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A Participatory Approach: Citizens as Key Players in Urban Development

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Dec 11, 2014 / 0 Comments

CFAD Training Course on "Local Democracy and Citizen Participation in Municipal Action"


By Agnes Wiedemann*


Tunisian municipalities play a key role in the process of democratic transition of the country. The new constitution (adapted in January 2014) emphasizes that "local authorities shall adopt the mechanisms of participatory democracy and the principles of open governance to ensure broader participation of citizens and civil society [...]" (Art. 139).


This legal framework offers a real opportunity to municipalities, and encourages them to adopt participatory mechanisms. However, despite the political will of the Tunisian local authorities, their local and participatory initiatives are hindered by the various challenges they face. Municipalities are directly confronted with the social and political turmoil of the transitional period. Their abilities, their structures and their tools can be precarious (most Tunisian municipalities are currently represented by special delegations). In this context, it is difficult to meet the expectations and demands of citizens.


For this reason, restoring trust between citizens and municipalities is crucial. Transparent and participatory communication is a critical first key to fostering the future involvement of citizens. To this end, the Centre for Training and Support for Decentralization (CFAD), with the support of the GIZ-CoMun program, has organized workshops to raise municipalities’ awareness on citizen participation. These workshops were held from June 2013 to October 2014 in the north, center and south (to reach large, medium and small sized cities). The meetings provided a platform for exchanges on the participatory approach, regarding the constraints of municipalities and discussions on the establishment of participatory mechanisms despite their difficulties.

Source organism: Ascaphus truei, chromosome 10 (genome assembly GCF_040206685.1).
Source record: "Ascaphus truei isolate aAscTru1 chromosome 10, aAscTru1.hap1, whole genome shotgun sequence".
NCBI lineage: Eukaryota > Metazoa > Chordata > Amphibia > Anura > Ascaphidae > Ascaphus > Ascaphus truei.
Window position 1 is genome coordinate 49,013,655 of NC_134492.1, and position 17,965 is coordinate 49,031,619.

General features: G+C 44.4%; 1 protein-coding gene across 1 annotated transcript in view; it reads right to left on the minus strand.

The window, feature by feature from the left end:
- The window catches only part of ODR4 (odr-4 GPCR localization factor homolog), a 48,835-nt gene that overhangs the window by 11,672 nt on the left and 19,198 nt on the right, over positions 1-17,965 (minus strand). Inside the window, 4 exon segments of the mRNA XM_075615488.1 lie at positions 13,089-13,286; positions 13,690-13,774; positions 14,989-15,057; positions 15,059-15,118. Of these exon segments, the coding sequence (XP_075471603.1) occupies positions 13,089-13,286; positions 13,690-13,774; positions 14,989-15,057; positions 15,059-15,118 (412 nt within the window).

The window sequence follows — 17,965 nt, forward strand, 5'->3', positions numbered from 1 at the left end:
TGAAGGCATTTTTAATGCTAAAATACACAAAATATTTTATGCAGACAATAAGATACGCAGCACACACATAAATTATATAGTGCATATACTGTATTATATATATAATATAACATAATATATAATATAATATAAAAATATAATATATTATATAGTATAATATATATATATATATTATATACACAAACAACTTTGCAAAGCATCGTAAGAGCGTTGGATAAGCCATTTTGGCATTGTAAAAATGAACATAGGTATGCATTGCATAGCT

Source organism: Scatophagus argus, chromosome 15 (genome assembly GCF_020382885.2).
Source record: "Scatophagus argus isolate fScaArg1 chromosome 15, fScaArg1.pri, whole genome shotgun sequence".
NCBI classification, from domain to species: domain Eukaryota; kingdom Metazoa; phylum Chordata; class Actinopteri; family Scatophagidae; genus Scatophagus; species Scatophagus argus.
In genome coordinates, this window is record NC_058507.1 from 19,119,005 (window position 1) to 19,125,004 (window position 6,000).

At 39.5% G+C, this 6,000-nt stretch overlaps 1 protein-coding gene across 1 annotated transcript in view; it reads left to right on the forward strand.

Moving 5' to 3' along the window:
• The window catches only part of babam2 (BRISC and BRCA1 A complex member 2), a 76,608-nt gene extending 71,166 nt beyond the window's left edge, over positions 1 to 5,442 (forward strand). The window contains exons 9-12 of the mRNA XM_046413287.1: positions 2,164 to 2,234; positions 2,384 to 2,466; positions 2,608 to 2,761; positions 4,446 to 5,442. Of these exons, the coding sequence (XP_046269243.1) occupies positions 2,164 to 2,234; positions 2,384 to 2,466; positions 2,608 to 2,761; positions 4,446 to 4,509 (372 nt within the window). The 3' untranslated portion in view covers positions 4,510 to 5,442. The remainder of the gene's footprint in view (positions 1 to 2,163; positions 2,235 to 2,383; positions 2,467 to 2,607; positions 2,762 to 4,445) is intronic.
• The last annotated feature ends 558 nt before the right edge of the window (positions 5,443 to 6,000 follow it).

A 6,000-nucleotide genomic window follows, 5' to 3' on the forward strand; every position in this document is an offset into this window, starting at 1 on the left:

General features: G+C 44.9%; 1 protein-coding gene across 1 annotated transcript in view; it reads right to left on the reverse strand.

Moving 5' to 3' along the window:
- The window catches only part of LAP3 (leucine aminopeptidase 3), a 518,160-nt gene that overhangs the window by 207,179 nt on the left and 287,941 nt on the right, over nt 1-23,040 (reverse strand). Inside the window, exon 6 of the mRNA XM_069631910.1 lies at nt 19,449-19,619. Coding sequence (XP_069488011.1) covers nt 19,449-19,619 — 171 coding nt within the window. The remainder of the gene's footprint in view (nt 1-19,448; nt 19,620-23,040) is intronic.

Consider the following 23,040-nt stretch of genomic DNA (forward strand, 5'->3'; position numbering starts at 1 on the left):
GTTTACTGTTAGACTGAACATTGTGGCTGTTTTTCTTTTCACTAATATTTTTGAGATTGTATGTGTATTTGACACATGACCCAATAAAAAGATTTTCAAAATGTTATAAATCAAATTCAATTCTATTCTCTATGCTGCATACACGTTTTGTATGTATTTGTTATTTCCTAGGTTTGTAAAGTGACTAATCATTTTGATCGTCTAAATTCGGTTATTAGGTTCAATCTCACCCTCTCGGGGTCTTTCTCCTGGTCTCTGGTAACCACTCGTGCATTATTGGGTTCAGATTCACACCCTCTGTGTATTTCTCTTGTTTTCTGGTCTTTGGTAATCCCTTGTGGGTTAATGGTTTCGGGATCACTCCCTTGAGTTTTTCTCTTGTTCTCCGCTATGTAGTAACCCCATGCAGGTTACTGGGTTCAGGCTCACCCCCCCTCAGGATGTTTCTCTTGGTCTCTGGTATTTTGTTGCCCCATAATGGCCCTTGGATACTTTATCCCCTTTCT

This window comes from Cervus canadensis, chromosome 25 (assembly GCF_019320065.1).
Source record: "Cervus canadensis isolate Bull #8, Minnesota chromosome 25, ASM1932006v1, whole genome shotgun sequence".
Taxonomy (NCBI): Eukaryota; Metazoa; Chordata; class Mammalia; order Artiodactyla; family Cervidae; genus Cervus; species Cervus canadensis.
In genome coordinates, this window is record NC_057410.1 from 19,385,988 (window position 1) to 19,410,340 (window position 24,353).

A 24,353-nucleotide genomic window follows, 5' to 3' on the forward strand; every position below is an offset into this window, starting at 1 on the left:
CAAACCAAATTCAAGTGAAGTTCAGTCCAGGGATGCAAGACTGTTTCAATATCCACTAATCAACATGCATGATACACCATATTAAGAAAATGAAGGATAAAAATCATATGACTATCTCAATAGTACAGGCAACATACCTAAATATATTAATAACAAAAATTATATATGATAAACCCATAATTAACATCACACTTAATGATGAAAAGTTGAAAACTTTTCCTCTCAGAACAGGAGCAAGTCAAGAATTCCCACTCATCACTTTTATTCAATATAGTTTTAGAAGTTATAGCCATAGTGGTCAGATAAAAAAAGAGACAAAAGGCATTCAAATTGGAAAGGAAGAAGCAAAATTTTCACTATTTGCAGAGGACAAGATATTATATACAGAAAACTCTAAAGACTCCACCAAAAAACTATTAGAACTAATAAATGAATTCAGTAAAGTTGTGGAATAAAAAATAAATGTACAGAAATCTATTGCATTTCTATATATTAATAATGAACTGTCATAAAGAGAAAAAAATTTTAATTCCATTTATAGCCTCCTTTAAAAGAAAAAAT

hese awareness workshops also highlighted the need to train new local experts in this area to become mediators in each region. To achieve this objective, the CFAD has launched a cycle of "training of trainers" for 30 people. Selected according to specific criteria, the candidates have an extensive field experience and knowledge of local issues. Some of these new trainers were involved in awareness workshops in autumn 2014 and their presence and experience have enriched the debates.


This training and awareness course was supported by a handbook (French, Arabic) on "local governance and citizen participation in municipal action", a support tool for participatory local democracy. This manual has been designed for all CFAD trainers, municipalities and civil society wishing to learn more about the concepts, framework and tools surrounding citizen participation at the municipal level. The proposed range of tools is divided into three levels of action: information, consultation and dialogue, as well as co-decision. These tools are illustrated through numerous examples referencing good Tunisian, regional and international practices. In this sense, the manual is a first in Tunisia. It serves as a base to be gradually updated by the CFAD and other national and international actors, during a more advanced phase of decentralization and institutionalization of participatory democracy in Tunisia. This manual has also been published in French and then translated into Arabic for better dissemination. It will be made available to Tunisian municipalities by the CFAD.


In total, this course on local democracy and citizen participation has mobilized 225 municipalities (out of the existing 264 in Tunisia). Participant feedback has been very positive and they have stressed the importance of organizing these seminars, which offer a forum for exchange and discussion among peers.


In parallel to the training course, we have seen the emergence of initiatives involving citizens within municipal action in several Tunisian cities. This is how participatory budgeting projects, round tables and public meetings strive despite the difficult environment that municipalities face. These projects demonstrate the desire of the municipalities to build trust between citizens and local decision-makers. We encourage municipalities to pursue these initiatives, undertake new projects, and promote citizen participation at the local level in the spirit of the new constitution, as well as those of "good" governance and local democracy.

Agnes Wiedemann

Agnes Wiedemann works as coordinator for the network CoMun in the Maghreb region (


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